The current growth path in sub-Saharan Africa is not following the Lewis model where labour moves from low-productivity agriculture to higher productivity manufacturing. Instead, it is moving directly to inappropriate (import and labour-saving) methods. This book seeks to show how this distorted growth process leaves out the major resource of these countries – labour – and ends up creating unstable employment and underemployment, leading to inequality and poverty. In this way it demonstrates how the entire growth process may be rendered unstable and unsustainable.
Sustainable Growth in the African Economy considers whether the relatively rapid growth of recent years can be maintained or improved upon, with a focus on the process of industrialisation. Basing itself on a well-known dual-economy model, the proposed book focuses on several major problems of industrialisation, which has long been seen as the means of structural change in an economy which begins from a low income level. The book considers how the future trajectory of sub-Saharan Africa compares to recent success stories on other continents, and explains how factors such as rapid population growth and capital and import-intensive technology in manufacturing could foreshadow future social and political problems.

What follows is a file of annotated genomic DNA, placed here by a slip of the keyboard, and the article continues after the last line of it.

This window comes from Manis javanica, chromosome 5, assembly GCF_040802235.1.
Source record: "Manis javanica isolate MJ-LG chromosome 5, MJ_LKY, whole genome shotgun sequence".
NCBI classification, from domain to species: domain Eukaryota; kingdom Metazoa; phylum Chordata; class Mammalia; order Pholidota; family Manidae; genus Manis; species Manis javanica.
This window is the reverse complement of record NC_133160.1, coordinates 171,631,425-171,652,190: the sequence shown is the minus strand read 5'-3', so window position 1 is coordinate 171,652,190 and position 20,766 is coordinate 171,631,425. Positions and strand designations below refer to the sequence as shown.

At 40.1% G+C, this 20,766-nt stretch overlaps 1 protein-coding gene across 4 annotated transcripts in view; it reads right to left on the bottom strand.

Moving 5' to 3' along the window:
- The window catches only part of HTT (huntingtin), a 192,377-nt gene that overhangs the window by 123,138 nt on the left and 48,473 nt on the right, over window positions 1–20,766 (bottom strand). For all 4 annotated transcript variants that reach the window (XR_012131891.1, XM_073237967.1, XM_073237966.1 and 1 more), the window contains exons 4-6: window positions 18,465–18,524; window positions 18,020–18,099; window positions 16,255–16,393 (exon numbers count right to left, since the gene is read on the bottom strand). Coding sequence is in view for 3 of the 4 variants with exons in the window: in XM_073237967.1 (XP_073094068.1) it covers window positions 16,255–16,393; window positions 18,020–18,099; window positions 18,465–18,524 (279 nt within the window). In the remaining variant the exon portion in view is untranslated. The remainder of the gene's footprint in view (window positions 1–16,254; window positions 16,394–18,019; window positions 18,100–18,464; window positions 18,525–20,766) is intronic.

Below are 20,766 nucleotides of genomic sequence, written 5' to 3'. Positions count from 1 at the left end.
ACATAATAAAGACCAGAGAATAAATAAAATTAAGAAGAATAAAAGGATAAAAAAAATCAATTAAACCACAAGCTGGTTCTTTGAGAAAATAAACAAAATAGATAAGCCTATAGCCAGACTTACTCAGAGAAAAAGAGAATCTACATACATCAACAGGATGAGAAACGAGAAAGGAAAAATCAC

This book will be essential reading to students and policymakers who are concerned with the existing pattern of African growth.
Table of Contents
List of figures
List of tables
PART I Defining the issues
2 Structural change in historical perspective
3 The Lewis model in alternative historical contexts
4 The (un)sustainability of Africa’s growth path
PART II Countervailing tendencies and policies
5 Towards labour-intensity in African manufacturing
6 The new global economic order: prospects for African manufacturing
7 A note on services as a growth escalator in Africa
8 Is there a renewed role for appropriate technology in the new global economic order?
PART III Building technological capabilities
9 Trait-making for labour-intensive technology in Africa: insights from infrastructure
10 A critique of macro measures of technological capabilities in an African perspective
Jeffrey James is Emeritus Professor of Development Economics at Tilburg University, the Netherlands.